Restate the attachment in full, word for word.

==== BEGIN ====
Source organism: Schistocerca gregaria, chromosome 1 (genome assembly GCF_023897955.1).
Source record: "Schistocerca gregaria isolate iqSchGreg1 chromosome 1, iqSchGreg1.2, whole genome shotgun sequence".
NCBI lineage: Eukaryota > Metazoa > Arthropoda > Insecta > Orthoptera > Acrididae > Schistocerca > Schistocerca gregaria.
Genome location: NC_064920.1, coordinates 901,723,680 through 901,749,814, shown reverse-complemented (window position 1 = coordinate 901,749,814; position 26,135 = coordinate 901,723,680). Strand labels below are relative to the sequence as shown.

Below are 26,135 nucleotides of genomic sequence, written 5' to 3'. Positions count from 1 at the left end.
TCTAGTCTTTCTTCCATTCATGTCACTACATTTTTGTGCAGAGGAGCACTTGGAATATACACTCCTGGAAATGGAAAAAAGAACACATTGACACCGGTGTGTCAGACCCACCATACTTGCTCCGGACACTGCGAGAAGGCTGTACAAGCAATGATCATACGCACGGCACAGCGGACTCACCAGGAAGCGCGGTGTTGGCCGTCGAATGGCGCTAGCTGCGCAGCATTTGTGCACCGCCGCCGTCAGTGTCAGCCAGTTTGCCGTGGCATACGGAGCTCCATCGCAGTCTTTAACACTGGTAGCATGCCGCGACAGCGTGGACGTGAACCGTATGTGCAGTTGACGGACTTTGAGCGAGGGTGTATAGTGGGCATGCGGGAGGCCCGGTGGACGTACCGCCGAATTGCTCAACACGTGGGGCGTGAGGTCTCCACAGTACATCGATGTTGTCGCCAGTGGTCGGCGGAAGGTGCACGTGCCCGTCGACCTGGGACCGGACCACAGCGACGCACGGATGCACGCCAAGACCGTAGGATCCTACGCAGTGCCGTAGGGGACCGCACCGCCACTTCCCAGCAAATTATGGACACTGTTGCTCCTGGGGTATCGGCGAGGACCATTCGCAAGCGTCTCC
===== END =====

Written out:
Source organism: Schistocerca gregaria, chromosome 1 (genome assembly GCF_023897955.1).
Source record: "Schistocerca gregaria isolate iqSchGreg1 chromosome 1, iqSchGreg1.2, whole genome shotgun sequence".
NCBI lineage: Eukaryota > Metazoa > Arthropoda > Insecta > Orthoptera > Acrididae > Schistocerca > Schistocerca gregaria.
Genome location: NC_064920.1, coordinates 901,723,680 through 901,749,814, shown reverse-complemented (window position 1 = coordinate 901,749,814; position 26,135 = coordinate 901,723,680). Strand labels below are relative to the sequence as shown.

Below are 26,135 nucleotides of genomic sequence, written 5' to 3'. Positions count from 1 at the left end.
TCTAGTCTTTCTTCCATTCATGTCACTACATTTTTGTGCAGAGGAGCACTTGGAATATACACTCCTGGAAATGGAAAAAAGAACACATTGACACCGGTGTGTCAGACCCACCATACTTGCTCCGGACACTGCGAGAAGGCTGTACAAGCAATGATCATACGCACGGCACAGCGGACTCACCAGGAAGCGCGGTGTTGGCCGTCGAATGGCGCTAGCTGCGCAGCATTTGTGCACCGCCGCCGTCAGTGTCAGCCAGTTTGCCGTGGCATACGGAGCTCCATCGCAGTCTTTAACACTGGTAGCATGCCGCGACAGCGTGGACGTGAACCGTATGTGCAGTTGACGGACTTTGAGCGAGGGTGTATAGTGGGCATGCGGGAGGCCCGGTGGACGTACCGCCGAATTGCTCAACACGTGGGGCGTGAGGTCTCCACAGTACATCGATGTTGTCGCCAGTGGTCGGCGGAAGGTGCACGTGCCCGTCGACCTGGGACCGGACCACAGCGACGCACGGATGCACGCCAAGACCGTAGGATCCTACGCAGTGCCGTAGGGGACCGCACCGCCACTTCCCAGCAAATTATGGACACTGTTGCTCCTGGGGTATCGGCGAGGACCATTCGCAAGCGTCTCC